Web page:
Leadership Framework For Helping to Make Tough Decisions

Every day you as leaders are tasked with making tough decisions, some of which are unpopular. As the leader, you know you sometimes need the strength to go “against the grain” if that is required. The tough decision you are tasked with making include:

  • Who are the right people to lead the organization?
  • How do you discipline with fairness and compassion?
  • Should we grow or shrink the organization?
  • What size staff is necessary to support our business?
  • When should we exit a business?
  • How do we manage scarce resources – money, talent, equipment, etc.?

We all know that the list could go on, as there are hundreds of areas where leaders make tough calls. Great leaders do not shy away from controversy; they realize it is why they are called leaders. The best ones make courageous decisions within a framework that guarantees the decisions are the best ones under the circumstances. Listed below is a framework that can help when making tough decisions:

  1. Leaders need to always operate from a set of values. Test every action and decision to determine consistency with the values and the vision.
  2. Lay out the facts and assess them.
  3. No great leader operates alone or in a vacuum. Get input from the people impacted. Be cautious though so that you do not let the will of the masses dictate the decision.
  4. Develop a list of potential decisions, and test the validity and impact of each.
  5. Check for and assess support for the decision in advance, and do what you can to gain support especially if it will be unpopular.
  6. Leaders act swiftly and decisively, avoiding the “analysis paralysis” (over-analyzing) problem.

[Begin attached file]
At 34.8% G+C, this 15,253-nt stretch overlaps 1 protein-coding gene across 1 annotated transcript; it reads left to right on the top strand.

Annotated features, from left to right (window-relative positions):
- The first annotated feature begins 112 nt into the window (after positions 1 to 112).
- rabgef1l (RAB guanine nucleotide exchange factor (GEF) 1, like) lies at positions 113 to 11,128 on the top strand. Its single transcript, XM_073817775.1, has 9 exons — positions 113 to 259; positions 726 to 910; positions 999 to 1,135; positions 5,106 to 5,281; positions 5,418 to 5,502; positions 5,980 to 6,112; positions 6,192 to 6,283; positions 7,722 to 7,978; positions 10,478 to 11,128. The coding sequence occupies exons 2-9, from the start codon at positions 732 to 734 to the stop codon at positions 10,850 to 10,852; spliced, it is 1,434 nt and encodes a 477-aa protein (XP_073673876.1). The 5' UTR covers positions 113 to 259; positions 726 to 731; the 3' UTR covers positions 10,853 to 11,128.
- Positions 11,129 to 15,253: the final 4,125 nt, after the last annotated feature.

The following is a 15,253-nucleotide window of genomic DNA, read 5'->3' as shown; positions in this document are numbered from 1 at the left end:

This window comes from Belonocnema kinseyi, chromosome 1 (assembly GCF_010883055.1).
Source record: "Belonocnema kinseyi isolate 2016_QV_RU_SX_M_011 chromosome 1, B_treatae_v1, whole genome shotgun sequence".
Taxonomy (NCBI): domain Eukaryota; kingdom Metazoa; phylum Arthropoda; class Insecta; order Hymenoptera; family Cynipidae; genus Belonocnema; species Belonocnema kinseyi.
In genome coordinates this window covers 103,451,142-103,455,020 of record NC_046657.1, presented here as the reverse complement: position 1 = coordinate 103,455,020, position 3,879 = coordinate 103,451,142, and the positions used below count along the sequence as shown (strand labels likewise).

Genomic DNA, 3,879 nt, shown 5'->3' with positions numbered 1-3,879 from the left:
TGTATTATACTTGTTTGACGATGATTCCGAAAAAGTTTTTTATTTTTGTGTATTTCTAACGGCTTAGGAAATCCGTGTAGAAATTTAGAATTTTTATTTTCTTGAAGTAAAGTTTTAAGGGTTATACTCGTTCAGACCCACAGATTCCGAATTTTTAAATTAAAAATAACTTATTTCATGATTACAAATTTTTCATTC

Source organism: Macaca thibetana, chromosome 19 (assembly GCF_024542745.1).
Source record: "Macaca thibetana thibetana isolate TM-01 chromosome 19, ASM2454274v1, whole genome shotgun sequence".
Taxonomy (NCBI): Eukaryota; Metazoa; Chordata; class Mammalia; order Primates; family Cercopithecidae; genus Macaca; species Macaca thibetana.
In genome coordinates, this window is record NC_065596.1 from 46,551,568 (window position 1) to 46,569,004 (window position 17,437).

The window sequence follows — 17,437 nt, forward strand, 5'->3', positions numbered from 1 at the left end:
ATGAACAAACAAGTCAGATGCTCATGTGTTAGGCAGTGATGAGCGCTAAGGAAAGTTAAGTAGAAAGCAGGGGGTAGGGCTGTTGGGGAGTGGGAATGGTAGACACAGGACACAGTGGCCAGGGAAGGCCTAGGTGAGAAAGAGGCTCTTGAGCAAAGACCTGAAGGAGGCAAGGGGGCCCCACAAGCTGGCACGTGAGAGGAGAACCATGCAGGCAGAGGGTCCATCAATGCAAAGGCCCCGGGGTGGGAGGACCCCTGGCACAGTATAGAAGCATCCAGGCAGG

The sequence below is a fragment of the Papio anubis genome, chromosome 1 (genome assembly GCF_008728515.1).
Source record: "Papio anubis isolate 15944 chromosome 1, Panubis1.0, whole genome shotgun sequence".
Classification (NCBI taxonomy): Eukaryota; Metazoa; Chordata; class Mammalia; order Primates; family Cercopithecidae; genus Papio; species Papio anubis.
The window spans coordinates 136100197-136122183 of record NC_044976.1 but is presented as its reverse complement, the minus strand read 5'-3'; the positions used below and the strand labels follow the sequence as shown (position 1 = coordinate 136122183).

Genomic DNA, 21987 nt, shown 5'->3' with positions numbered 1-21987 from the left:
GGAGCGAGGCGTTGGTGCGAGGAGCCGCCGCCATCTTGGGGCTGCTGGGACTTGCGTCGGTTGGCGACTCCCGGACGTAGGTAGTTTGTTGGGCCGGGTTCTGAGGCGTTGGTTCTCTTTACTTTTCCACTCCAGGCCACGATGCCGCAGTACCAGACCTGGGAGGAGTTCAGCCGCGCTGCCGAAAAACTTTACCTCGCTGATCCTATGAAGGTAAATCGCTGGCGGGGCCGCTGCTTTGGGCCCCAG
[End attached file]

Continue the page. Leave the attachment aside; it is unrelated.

7. Communicate the decision and rationale with high energy, and listen carefully to the feedback.
  8. Commit wholly to the decision, and do not waffle if there is resistance. Admit ownership of the decision. Take accountability and do not blame someone else.
  9. Leaders, you need to continually evaluate the impact. Have the courage to admit if it was a mistake.

Using this framework ensures progress toward the mission, while preserving the environment of trust within the organization, even if the decision is unpopular and going against the grain.  What steps have you used to make those tough decisions?  Please share.

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About Patricia Knight
Hello and welcome. My name is Patricia Knight. Thank you for taking the time to view my blog. I’m a Human Resources professional who is currently pursing an MBA at the University of Nevada-Reno. I am an analytical, detail-oriented professional who believes that collaboration and negotiation are critical for successful employee relations between leadership and employees.

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